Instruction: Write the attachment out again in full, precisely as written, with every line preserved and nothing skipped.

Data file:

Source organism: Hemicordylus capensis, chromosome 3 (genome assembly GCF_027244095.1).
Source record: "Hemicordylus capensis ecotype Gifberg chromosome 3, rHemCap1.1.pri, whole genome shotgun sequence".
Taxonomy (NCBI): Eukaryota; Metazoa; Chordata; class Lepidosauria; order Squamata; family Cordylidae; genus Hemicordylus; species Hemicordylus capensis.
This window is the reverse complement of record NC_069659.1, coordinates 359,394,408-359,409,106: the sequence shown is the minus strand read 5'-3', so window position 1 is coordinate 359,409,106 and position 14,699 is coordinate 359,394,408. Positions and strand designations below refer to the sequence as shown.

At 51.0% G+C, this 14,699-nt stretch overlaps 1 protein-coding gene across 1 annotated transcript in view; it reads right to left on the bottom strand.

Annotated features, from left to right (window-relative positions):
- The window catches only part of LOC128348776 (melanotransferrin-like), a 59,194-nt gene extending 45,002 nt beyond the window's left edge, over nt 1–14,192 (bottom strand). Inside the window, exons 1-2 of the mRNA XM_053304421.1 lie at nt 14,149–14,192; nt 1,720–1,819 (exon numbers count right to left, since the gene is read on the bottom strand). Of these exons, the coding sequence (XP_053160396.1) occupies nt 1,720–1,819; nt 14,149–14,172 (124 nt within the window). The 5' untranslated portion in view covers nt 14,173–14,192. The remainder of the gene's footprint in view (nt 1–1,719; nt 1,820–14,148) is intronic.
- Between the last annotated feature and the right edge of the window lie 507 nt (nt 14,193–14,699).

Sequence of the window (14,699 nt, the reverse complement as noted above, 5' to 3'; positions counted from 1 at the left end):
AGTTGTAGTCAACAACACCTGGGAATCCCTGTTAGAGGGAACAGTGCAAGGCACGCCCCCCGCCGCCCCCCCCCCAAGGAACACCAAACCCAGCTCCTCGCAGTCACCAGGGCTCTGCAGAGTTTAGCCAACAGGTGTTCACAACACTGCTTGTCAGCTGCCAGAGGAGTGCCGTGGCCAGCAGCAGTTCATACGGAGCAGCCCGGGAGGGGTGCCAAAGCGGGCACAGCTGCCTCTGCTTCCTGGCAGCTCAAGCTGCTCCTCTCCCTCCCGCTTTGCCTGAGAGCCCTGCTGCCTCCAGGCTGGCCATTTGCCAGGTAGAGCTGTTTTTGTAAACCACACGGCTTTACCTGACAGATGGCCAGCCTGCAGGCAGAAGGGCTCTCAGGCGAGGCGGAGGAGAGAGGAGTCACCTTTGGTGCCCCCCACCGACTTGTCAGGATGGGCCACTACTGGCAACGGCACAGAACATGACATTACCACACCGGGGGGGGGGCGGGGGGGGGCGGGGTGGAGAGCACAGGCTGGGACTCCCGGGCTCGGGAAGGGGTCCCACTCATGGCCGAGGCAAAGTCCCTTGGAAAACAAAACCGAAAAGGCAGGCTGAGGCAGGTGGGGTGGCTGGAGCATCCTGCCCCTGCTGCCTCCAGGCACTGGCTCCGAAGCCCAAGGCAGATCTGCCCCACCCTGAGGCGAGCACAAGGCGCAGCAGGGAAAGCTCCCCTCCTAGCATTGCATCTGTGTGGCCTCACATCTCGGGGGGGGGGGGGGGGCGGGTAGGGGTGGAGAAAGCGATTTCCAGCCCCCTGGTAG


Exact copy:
Source organism: Hemicordylus capensis, chromosome 3 (genome assembly GCF_027244095.1).
Source record: "Hemicordylus capensis ecotype Gifberg chromosome 3, rHemCap1.1.pri, whole genome shotgun sequence".
Taxonomy (NCBI): Eukaryota; Metazoa; Chordata; class Lepidosauria; order Squamata; family Cordylidae; genus Hemicordylus; species Hemicordylus capensis.
This window is the reverse complement of record NC_069659.1, coordinates 359,394,408-359,409,106: the sequence shown is the minus strand read 5'-3', so window position 1 is coordinate 359,409,106 and position 14,699 is coordinate 359,394,408. Positions and strand designations below refer to the sequence as shown.

At 51.0% G+C, this 14,699-nt stretch overlaps 1 protein-coding gene across 1 annotated transcript in view; it reads right to left on the bottom strand.

Annotated features, from left to right (window-relative positions):
- The window catches only part of LOC128348776 (melanotransferrin-like), a 59,194-nt gene extending 45,002 nt beyond the window's left edge, over nt 1–14,192 (bottom strand). Inside the window, exons 1-2 of the mRNA XM_053304421.1 lie at nt 14,149–14,192; nt 1,720–1,819 (exon numbers count right to left, since the gene is read on the bottom strand). Of these exons, the coding sequence (XP_053160396.1) occupies nt 1,720–1,819; nt 14,149–14,172 (124 nt within the window). The 5' untranslated portion in view covers nt 14,173–14,192. The remainder of the gene's footprint in view (nt 1–1,719; nt 1,820–14,148) is intronic.
- Between the last annotated feature and the right edge of the window lie 507 nt (nt 14,193–14,699).

Sequence of the window (14,699 nt, the reverse complement as noted above, 5' to 3'; positions counted from 1 at the left end):
AGTTGTAGTCAACAACACCTGGGAATCCCTGTTAGAGGGAACAGTGCAAGGCACGCCCCCCGCCGCCCCCCCCCCAAGGAACACCAAACCCAGCTCCTCGCAGTCACCAGGGCTCTGCAGAGTTTAGCCAACAGGTGTTCACAACACTGCTTGTCAGCTGCCAGAGGAGTGCCGTGGCCAGCAGCAGTTCATACGGAGCAGCCCGGGAGGGGTGCCAAAGCGGGCACAGCTGCCTCTGCTTCCTGGCAGCTCAAGCTGCTCCTCTCCCTCCCGCTTTGCCTGAGAGCCCTGCTGCCTCCAGGCTGGCCATTTGCCAGGTAGAGCTGTTTTTGTAAACCACACGGCTTTACCTGACAGATGGCCAGCCTGCAGGCAGAAGGGCTCTCAGGCGAGGCGGAGGAGAGAGGAGTCACCTTTGGTGCCCCCCACCGACTTGTCAGGATGGGCCACTACTGGCAACGGCACAGAACATGACATTACCACACCGGGGGGGGGGCGGGGGGGGGCGGGGTGGAGAGCACAGGCTGGGACTCCCGGGCTCGGGAAGGGGTCCCACTCATGGCCGAGGCAAAGTCCCTTGGAAAACAAAACCGAAAAGGCAGGCTGAGGCAGGTGGGGTGGCTGGAGCATCCTGCCCCTGCTGCCTCCAGGCACTGGCTCCGAAGCCCAAGGCAGATCTGCCCCACCCTGAGGCGAGCACAAGGCGCAGCAGGGAAAGCTCCCCTCCTAGCATTGCATCTGTGTGGCCTCACATCTCGGGGGGGGGGGGGGGGCGGGTAGGGGTGGAGAAAGCGATTTCCAGCCCCCTGGTAG